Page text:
Spring & summer conference schedule

I have a few conferences coming up and I thought I'd share my schedule just in case any of you out there in sciencelibrarianblogland will also be attending.

I'll list them in order, along with whatever I'll be presenting.

BookCamp Toronto, May 15, Toronto

9:30: eBooks in Education and Academia -- the glacial revolution
John Dupuis (York University)
Evan Leibovitch (York University)

Description: Despite growing public acceptance of eBooks, two areas in which they could offer the most benefit -- education and academia -- are far behind the eBook mainstream. This session will discuss issues directly related to educational (K-12) and academic (post-secondary) use of eBooks from the perspective of authors, readers and libraries. The session will also discuss the current generation of eBook readers -- both hardware and software -- in the context of student and researcher use.

Canadian Engineering Education Association, June 7-9, Kingston, ON

Using a Blog to Engage Students in Literature Search Skills Sessions

One of the main problems for librarians involved in engaging engineering students in literature search skills sessions is creating a list of customized, course-specific online resources that is easy for students to find and use. Such a list can include links to article databases (ie. IEEE Xplore), ebook packages (ie. Books 24x7), web resources, patent search engines and standards series. It can also be used to hold notes from the session, background information and links to useful tools such as citation management software. Given that blogs are becomming an increasingly popular item in the pedagogical toolbox, creating one to host these notes and links is an obvious possibility. Blogging tools such as WordPress are simple and straightforward to use. Blog entries can be easily linked to on a course website or even Googled by students. During the classroom session itself, the blog is used both to engage the students' attention and as an outline of the content. Adding interactivity via Instant Messaging widgets such as Meebo also make the blog a good tool for engaging with students both during the session and after it is over. Analysis tools such as Google Analytics can be used to assess the usage of the blog. A sample web page, created for the Engineering 1000 course at York University, can be found here: http://tinyurl.com/yorkueng1000.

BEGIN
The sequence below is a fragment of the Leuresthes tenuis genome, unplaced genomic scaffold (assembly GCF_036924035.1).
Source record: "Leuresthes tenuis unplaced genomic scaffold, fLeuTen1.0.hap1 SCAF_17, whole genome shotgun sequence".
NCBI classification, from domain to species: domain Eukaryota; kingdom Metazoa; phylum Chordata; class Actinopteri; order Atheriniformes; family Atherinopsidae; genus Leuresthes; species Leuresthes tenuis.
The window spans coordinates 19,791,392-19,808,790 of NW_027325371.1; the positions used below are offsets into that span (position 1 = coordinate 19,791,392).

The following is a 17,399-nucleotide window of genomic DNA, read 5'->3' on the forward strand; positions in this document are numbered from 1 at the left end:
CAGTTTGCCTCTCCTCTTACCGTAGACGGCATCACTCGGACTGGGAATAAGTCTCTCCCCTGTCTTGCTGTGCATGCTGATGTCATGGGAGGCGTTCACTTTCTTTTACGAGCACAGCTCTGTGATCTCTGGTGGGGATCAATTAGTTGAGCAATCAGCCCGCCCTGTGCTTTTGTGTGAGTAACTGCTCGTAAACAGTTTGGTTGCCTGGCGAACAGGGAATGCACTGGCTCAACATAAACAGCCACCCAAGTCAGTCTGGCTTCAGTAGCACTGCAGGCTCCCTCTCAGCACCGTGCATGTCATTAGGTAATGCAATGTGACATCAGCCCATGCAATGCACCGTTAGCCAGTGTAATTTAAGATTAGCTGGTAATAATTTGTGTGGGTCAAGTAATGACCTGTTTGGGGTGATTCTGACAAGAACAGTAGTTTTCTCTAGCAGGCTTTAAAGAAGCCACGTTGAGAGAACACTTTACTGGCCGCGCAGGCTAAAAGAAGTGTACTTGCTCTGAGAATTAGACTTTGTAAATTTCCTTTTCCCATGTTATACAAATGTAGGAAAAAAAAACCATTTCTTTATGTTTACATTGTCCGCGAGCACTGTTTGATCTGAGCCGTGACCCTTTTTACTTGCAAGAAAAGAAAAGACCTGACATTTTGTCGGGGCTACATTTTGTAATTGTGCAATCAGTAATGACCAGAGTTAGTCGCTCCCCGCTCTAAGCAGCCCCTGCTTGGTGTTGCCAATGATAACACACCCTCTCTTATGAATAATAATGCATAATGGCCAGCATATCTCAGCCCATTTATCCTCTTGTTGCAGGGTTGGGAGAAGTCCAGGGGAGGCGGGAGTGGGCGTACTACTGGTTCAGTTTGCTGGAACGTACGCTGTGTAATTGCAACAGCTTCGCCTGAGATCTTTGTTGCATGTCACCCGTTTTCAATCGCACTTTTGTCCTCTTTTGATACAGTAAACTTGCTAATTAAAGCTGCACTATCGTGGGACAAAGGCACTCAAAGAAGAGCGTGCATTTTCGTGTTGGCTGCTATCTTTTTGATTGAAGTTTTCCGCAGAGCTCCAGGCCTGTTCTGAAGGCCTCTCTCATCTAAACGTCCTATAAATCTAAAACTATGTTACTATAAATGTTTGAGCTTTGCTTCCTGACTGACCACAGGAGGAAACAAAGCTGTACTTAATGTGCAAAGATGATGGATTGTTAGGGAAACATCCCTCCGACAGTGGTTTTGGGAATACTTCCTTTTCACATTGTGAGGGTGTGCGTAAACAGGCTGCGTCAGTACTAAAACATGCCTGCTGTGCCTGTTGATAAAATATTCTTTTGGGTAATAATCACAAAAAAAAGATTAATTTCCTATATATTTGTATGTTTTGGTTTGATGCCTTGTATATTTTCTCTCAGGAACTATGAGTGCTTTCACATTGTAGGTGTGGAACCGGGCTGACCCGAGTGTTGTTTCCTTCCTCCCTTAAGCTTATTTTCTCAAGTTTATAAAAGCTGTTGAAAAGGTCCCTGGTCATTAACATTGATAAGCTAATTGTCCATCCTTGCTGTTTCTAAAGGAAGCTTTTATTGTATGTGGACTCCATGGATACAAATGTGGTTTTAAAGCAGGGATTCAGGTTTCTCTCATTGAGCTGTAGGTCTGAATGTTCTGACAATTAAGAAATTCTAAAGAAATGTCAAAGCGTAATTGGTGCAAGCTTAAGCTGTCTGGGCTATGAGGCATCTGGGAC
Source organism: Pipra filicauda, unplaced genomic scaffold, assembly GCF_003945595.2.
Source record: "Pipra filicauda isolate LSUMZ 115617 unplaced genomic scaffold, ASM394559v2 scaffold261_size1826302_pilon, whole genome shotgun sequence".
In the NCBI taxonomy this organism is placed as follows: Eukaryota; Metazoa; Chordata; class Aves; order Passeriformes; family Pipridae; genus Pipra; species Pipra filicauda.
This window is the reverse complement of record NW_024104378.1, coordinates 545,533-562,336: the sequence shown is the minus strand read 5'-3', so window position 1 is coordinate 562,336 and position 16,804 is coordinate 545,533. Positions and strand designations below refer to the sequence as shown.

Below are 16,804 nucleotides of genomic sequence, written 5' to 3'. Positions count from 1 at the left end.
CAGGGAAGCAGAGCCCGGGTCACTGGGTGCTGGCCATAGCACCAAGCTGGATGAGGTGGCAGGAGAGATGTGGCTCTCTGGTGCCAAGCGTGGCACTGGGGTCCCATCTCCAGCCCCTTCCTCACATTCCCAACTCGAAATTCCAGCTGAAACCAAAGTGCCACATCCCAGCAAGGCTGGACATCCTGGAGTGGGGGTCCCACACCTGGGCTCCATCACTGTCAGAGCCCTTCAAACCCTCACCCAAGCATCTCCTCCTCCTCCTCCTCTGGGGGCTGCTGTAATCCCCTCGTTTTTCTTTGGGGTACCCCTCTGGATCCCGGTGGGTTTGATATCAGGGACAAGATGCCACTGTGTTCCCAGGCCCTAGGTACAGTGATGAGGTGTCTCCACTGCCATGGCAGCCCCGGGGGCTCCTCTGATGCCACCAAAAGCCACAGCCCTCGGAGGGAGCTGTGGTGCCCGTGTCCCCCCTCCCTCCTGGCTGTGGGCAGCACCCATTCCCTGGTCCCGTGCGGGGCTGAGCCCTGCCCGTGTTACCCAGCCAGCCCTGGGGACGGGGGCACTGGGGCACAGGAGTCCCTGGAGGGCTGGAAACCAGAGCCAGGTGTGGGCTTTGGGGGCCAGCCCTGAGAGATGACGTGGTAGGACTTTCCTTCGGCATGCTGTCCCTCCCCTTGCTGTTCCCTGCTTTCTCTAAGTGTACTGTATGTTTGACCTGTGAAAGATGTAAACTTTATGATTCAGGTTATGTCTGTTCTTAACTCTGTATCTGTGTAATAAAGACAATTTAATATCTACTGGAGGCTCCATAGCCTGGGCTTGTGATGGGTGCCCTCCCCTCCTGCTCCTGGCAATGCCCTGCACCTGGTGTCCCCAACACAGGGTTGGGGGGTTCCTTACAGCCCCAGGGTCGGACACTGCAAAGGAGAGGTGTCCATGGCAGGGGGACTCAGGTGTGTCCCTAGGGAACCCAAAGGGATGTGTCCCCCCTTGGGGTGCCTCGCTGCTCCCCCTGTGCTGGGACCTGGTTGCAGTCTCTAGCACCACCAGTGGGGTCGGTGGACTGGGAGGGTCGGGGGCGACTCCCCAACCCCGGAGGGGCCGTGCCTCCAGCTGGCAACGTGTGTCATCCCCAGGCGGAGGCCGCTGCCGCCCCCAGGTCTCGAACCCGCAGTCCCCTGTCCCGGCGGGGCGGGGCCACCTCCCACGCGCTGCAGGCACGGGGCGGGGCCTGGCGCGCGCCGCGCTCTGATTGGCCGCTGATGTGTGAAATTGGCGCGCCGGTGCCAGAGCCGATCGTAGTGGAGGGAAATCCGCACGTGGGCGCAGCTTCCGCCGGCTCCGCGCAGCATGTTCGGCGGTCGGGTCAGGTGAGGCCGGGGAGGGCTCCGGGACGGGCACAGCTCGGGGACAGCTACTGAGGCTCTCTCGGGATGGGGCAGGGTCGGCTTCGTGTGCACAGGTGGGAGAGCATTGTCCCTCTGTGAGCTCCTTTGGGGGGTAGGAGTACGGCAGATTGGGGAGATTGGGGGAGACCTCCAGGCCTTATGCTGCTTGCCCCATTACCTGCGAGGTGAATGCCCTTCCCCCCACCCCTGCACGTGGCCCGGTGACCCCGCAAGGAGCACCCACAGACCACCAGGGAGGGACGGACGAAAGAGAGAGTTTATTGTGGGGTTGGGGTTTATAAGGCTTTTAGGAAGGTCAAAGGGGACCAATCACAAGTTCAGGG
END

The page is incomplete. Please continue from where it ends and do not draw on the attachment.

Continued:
(Note: The technical program schedule isn't set yet. I'll post when I know the date & time.)


Science Foo Camp
, July 30 - August 1, Mountain View, CA

Science Foo Camp is an unconference, so the program is self-organized by the participants at the conference itself. We're all expected to contribute by participating in creating and running the program.

So far my main idea for a session to propose is about Building Campus Open Science Collaborations. From the point of view of Open Access, Open Data, Open Notebook and all the rest, there are a lot of campus constituencies that can work together build the commitment, infrastructure and policies to make Open Science work. Who are there people and how can they all be brought together to make Open Science a reality on your cmapus.

Obviously this is in super embryonic format. I would really appreciate any input on my idea, especially how to make it speak to researchers that may be considering Open Science initiatives but might not know where to get started.

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Issues in Science & Technology Librarianship, Fall 2009 & Winter 2010